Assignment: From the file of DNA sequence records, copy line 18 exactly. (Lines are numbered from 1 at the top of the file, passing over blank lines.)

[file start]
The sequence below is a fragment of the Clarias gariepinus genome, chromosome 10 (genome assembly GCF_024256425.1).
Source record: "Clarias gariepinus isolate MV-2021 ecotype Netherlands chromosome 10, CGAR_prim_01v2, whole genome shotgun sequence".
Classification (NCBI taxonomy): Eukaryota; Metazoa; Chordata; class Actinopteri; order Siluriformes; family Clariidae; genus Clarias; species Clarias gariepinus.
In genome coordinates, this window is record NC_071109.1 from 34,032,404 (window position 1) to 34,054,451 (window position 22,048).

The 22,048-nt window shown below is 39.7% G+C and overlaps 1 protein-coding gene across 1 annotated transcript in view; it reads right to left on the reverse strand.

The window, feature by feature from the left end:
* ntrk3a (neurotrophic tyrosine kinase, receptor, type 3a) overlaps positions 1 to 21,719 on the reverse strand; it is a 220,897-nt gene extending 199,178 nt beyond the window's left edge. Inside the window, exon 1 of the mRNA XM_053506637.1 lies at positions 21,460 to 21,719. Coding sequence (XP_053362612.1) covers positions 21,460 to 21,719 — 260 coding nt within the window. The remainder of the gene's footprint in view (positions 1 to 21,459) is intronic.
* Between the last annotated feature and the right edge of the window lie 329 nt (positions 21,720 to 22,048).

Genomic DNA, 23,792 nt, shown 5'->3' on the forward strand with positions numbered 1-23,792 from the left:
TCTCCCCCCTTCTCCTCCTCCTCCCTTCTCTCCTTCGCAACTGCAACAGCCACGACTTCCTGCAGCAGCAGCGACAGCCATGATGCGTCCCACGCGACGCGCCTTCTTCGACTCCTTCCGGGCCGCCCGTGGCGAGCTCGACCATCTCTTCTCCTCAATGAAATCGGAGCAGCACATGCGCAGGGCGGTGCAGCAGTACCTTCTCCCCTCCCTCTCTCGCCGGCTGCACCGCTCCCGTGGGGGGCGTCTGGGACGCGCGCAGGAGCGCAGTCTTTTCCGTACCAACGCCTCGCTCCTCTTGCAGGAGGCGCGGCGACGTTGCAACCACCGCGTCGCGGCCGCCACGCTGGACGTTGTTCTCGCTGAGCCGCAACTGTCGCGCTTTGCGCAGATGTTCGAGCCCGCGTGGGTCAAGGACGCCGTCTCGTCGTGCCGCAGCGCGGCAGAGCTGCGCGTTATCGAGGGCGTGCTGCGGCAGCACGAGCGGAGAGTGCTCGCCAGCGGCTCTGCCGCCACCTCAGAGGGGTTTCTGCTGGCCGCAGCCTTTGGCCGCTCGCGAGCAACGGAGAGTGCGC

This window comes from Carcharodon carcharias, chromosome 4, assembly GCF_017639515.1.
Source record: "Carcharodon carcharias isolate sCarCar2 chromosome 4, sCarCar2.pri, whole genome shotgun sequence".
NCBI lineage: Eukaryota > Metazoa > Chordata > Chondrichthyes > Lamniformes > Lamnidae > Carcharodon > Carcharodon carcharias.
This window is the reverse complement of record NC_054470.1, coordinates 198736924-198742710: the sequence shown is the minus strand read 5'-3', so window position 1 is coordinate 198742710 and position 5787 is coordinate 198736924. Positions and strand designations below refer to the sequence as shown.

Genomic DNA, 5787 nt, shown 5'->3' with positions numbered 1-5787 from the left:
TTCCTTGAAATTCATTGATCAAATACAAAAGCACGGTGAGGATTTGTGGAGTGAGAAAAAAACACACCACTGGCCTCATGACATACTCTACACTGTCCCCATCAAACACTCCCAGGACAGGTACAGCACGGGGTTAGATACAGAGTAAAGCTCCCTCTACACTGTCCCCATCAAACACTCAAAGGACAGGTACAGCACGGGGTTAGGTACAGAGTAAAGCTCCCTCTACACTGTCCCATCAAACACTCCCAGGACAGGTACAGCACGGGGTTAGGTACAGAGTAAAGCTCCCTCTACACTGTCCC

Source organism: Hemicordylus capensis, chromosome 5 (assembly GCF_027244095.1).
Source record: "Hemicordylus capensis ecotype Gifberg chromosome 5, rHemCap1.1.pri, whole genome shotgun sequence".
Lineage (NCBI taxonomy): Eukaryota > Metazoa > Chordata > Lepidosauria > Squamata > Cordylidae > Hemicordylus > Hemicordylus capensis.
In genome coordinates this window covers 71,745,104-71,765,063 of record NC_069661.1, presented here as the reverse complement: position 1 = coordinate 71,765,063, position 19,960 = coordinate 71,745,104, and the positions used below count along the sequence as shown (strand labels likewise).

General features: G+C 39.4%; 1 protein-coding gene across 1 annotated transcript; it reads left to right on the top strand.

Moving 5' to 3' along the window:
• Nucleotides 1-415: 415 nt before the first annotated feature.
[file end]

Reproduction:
Source record: "Hemicordylus capensis ecotype Gifberg chromosome 5, rHemCap1.1.pri, whole genome shotgun sequence".